Monday, June 20, 2022

Good news for the Monarch butterfly population, former city councilman Harold Hanson dies and local crooner Joe Peters to sing the national anthem at Dodger Stadium

Welcome to Bakersfield Observed. Our mission is to celebrate life in Kern County by focusing on newsmakers and events and the local characters who make this community such a special place. The views expressed here are strictly my own and do not represent any other company or publication.

 * ... MONARCH BUTTERFLIES: One of the great joys of living in central California is witnessing the annual migration of the stunningly beautiful Monarch butterflies as they head to their winter journey in Mexico. Scientists long have been warning that the number of Monarchs are dwindling, but now a new study casts doubt on that. According to The New York Times, the new study focused on the size of the

summer breeding populations and said the numbers were smaller in the Midwest but larger in some other areas. "North America is home to two populations of monarchs," The Times said. "The larger, Eastern population spends its summers breeding in milkweed filled fields along the East Coast and Midwest before winging its way down to Mexico each fall. A smaller, Western population generally converges on California each autumn." The declines have been attributed to climate change and to logging near overwintering sites, as well as a herbicide known as glyphosate. So take heart, we might just enjoy another robust Monarch migration season.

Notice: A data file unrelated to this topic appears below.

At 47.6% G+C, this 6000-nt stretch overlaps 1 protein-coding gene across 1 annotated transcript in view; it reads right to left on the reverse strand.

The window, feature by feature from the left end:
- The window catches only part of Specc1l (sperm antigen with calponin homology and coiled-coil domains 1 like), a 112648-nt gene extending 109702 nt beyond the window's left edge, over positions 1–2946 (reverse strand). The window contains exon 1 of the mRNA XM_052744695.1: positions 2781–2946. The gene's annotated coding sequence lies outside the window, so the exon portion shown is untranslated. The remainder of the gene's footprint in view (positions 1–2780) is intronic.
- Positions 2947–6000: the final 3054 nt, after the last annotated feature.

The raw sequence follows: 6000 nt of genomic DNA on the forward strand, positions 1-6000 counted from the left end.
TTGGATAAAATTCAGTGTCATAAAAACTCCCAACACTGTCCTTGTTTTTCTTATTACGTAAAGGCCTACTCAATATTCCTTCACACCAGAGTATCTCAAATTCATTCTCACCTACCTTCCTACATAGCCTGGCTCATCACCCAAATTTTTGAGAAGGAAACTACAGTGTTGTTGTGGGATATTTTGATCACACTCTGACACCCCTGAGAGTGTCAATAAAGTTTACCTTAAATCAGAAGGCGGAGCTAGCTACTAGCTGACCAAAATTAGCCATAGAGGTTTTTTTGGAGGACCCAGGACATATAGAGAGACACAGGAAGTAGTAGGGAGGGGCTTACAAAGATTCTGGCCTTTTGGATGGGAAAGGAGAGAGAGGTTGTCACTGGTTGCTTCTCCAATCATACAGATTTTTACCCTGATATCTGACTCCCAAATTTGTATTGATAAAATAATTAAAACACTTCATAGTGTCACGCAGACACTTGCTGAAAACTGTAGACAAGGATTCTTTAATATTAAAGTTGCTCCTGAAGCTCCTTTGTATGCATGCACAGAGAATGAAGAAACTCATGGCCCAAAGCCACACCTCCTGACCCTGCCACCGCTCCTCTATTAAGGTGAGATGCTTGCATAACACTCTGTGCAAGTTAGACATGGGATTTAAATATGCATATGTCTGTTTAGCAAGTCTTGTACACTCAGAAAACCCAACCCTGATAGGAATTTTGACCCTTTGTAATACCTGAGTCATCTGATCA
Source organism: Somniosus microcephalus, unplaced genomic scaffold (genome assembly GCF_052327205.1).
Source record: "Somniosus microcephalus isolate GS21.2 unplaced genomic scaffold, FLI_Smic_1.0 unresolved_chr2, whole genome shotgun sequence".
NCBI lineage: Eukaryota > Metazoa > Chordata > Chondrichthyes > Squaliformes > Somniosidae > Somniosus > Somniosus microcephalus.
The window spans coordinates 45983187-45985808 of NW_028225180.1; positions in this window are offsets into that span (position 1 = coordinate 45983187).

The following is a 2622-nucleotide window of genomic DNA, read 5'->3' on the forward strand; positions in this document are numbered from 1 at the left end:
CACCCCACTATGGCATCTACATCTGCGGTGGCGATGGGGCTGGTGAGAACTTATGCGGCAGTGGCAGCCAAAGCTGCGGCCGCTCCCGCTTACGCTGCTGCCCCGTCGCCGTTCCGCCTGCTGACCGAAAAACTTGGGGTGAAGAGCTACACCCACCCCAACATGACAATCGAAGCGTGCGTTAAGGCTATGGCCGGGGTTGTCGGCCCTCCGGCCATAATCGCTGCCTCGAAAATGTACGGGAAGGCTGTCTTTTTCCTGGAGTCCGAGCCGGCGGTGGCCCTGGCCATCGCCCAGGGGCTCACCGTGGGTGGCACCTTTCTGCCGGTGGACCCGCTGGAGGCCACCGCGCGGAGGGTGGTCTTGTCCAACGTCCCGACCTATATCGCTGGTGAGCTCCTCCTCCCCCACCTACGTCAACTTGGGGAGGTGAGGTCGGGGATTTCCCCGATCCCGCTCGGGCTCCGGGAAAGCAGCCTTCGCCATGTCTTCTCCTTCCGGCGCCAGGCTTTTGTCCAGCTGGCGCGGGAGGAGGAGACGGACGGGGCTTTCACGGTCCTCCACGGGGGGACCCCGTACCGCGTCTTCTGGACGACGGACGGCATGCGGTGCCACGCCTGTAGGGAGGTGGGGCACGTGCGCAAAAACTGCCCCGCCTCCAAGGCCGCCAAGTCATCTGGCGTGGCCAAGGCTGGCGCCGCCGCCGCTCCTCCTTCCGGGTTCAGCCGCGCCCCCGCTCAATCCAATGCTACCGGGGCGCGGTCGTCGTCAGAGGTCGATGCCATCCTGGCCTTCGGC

* ... RIP HAROLD HANSON: Former Bakersfield city councilman Harold Hanson died this month at Mercy Southwest Hospital. Hanson was 85 years old and served as Ward 5 councilman for 16 years, from 2000 to 2016.  He is survived by his wife of 49 years, Lana. Services will be held at St. Phillip the Apostle Church on Stockdale Highway on June 23 at 9:30 a.m.

 * ... GAS REBATE: I was thrilled to see The Bakersfield Californian editorial calling on the California legislature to approve a gas tax holiday to battle inflation. That's been my position for some time now, even though most Democrats (and many others) oppose it because Big Oil is enjoying windfall profits. My take: stop worrying about Big Oil and worry instead about the poor Californians who live on poverty's edge and are forced to use their cars and trucks to get to work. This obsession with Big Oil and its profits should not come at the expense of our working class citizens who are struggling to make ends meet.